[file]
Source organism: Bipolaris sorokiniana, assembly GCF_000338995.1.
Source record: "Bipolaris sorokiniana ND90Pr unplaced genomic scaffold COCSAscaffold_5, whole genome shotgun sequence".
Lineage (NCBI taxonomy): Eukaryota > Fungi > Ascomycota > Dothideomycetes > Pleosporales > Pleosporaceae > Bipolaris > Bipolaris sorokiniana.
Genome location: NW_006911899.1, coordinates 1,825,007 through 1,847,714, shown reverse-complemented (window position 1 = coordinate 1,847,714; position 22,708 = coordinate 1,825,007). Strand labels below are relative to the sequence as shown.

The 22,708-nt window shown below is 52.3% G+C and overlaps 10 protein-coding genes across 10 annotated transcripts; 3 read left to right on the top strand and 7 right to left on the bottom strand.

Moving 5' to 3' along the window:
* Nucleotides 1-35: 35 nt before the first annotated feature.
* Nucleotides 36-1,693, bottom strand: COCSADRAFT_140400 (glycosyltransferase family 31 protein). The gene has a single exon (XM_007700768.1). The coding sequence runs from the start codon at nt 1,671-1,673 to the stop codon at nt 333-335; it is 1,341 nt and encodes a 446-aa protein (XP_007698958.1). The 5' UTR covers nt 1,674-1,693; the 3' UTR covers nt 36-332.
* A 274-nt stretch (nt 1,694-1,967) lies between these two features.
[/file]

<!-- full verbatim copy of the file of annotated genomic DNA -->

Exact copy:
Source organism: Bipolaris sorokiniana, assembly GCF_000338995.1.
Source record: "Bipolaris sorokiniana ND90Pr unplaced genomic scaffold COCSAscaffold_5, whole genome shotgun sequence".
Lineage (NCBI taxonomy): Eukaryota > Fungi > Ascomycota > Dothideomycetes > Pleosporales > Pleosporaceae > Bipolaris > Bipolaris sorokiniana.
Genome location: NW_006911899.1, coordinates 1,825,007 through 1,847,714, shown reverse-complemented (window position 1 = coordinate 1,847,714; position 22,708 = coordinate 1,825,007). Strand labels below are relative to the sequence as shown.

The 22,708-nt window shown below is 52.3% G+C and overlaps 10 protein-coding genes across 10 annotated transcripts; 3 read left to right on the top strand and 7 right to left on the bottom strand.

Moving 5' to 3' along the window:
* Nucleotides 1-35: 35 nt before the first annotated feature.
* Nucleotides 36-1,693, bottom strand: COCSADRAFT_140400 (glycosyltransferase family 31 protein). The gene has a single exon (XM_007700768.1). The coding sequence runs from the start codon at nt 1,671-1,673 to the stop codon at nt 333-335; it is 1,341 nt and encodes a 446-aa protein (XP_007698958.1). The 5' UTR covers nt 1,674-1,693; the 3' UTR covers nt 36-332.
* A 274-nt stretch (nt 1,694-1,967) lies between these two features.